Bluetooth 5.0 Is Now Available: Two Times The Speed, Four Times The Range
Bluetooth 5.0 has been reportedly adopted by the Bluetooth Special Interest Group (SIG). This supposedly marks a future improvement over the popular wireless standard. However, this approval does not mean its immediate application, but consumers would most likely experience the new technology in two to six months.
Bluetooth 5.0 improvements
The new standard claims to feature a big improvement over its predecessor. Bluetooth.com states that it has two times more speed four times more range and eight times broadcast message capacity over the older standard. The new technology aims to improve wireless connectivity among smart devices. This could mean better household integration with multiple smart products like appliances and security. To summarize it greatly marks an overall advantage for the "Internet of Things" (IoT). It also claims to have reduced interference with other existing wireless devices, which allows it to coexist with other products.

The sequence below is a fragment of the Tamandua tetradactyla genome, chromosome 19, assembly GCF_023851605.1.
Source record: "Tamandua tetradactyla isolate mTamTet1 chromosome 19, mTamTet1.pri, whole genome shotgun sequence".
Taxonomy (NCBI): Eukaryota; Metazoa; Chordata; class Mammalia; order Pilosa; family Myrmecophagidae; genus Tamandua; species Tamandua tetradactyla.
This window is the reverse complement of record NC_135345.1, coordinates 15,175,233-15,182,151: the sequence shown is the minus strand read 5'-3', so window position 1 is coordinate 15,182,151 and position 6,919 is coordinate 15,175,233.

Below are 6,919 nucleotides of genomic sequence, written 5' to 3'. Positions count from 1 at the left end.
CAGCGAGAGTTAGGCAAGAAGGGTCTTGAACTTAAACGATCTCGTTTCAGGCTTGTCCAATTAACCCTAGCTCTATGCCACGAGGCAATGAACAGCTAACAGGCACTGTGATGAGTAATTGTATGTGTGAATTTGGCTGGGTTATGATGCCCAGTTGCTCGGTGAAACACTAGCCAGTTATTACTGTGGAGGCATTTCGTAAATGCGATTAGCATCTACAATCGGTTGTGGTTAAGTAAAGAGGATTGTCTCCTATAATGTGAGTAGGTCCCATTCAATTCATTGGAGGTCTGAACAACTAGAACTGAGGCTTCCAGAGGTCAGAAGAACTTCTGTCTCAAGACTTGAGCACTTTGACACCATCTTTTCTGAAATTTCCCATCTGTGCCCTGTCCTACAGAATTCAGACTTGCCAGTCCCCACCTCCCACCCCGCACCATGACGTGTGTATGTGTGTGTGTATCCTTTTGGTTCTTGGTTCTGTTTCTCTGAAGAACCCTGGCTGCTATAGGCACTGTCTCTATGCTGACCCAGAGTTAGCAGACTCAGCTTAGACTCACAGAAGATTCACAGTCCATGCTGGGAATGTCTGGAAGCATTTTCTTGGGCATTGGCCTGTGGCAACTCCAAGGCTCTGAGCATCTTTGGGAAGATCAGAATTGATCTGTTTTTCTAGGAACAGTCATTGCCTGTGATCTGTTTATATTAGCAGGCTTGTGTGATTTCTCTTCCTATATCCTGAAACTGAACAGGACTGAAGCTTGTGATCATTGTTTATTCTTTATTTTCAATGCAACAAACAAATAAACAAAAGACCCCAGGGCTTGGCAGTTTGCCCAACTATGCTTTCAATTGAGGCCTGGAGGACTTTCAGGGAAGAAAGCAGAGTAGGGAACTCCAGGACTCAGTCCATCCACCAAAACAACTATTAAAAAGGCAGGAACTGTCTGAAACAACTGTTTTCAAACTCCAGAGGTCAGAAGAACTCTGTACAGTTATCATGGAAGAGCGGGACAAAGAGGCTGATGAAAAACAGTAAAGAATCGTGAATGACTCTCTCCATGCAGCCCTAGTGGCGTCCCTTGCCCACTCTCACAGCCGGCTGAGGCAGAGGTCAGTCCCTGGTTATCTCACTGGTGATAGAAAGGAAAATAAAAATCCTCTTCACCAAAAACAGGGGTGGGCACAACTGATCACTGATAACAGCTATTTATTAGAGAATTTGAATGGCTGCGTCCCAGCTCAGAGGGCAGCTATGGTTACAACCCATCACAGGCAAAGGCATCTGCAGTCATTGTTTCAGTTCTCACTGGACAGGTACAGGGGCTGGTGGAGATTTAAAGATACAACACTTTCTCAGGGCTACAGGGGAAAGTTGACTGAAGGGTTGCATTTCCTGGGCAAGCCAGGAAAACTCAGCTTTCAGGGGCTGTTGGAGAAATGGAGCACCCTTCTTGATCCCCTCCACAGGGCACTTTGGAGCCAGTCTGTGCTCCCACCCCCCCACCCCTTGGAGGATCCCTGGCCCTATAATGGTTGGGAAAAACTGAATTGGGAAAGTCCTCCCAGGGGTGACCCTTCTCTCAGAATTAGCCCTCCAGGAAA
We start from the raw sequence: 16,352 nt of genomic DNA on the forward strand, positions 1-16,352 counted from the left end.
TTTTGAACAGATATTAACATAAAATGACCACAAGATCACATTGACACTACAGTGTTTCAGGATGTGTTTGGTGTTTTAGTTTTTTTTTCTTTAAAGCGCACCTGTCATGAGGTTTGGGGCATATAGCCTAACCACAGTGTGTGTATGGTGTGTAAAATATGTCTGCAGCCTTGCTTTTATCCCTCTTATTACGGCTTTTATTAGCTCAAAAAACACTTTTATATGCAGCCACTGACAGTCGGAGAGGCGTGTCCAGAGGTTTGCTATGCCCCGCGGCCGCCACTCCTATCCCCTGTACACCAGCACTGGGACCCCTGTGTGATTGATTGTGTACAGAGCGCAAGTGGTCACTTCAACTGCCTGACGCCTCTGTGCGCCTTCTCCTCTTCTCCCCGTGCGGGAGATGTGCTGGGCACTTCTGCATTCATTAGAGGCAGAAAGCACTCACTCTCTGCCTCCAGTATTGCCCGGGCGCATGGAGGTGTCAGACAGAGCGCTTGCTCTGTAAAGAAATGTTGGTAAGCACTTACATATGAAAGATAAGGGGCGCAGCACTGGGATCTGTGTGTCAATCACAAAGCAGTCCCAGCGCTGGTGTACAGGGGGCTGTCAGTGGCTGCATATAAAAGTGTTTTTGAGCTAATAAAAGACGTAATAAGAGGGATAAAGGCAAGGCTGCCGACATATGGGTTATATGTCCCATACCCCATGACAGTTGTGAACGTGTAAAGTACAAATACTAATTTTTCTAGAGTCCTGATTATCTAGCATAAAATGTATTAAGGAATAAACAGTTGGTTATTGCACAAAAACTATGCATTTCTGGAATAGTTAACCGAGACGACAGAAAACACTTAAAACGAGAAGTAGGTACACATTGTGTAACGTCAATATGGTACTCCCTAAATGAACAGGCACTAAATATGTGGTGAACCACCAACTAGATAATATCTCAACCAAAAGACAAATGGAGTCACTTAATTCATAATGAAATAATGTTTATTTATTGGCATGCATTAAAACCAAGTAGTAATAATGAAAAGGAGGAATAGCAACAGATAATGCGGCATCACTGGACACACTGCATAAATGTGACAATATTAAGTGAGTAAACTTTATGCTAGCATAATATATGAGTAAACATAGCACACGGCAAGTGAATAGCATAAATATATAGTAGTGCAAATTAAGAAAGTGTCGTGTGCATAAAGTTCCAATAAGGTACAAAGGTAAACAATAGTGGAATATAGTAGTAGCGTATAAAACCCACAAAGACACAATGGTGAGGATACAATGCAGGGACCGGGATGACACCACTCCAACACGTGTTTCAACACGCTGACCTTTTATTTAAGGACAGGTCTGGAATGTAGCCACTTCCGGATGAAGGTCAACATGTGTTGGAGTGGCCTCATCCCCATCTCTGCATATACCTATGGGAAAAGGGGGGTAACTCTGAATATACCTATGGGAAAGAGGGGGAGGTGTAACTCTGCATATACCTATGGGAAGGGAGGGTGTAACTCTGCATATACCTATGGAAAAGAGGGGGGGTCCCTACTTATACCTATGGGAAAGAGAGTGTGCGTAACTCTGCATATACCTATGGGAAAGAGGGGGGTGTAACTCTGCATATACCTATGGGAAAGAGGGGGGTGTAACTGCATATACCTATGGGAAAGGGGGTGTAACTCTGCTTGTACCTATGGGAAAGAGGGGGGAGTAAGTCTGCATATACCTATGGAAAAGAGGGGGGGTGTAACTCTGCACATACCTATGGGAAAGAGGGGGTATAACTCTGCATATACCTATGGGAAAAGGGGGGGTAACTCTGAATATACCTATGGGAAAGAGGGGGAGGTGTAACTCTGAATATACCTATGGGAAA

Bluetooth 5.0 speed
The wireless standard claims a 2x increase in transfer speeds. Bluetooth 3.0 and Bluetooth 4.0 were able to transmit data wireless with a rated speed of 25Mbit per second. The 5.0 version will reportedly boost it up to 50Mbit per second.
Bluetooth 5.0 range
One of Bluetooth's limitations was its wireless range from version 3.0 to 4.0, the maximum distance it could sustain a connection was up to 200 feet. Please note that the measurement does not factor in interference like walls or other wireless devices. 5.0 pushes the distance up to 800 feet, which could allow devices to communicate even with multiple interference like walls inside a home. The technology would further improve connectivity between multiple smart devices and its control hub. It could propel home modernization faster and better.
Bluetooth 5.0 broadcast message capacity
An increase in the broadcast message capacity would contribute to the overall speed. The new technology escalates the size up to eight times over the older standard. Each packet carries more data, which requires a shorter timeframe for the devices to stay active. This could mean better power management and longer usage times.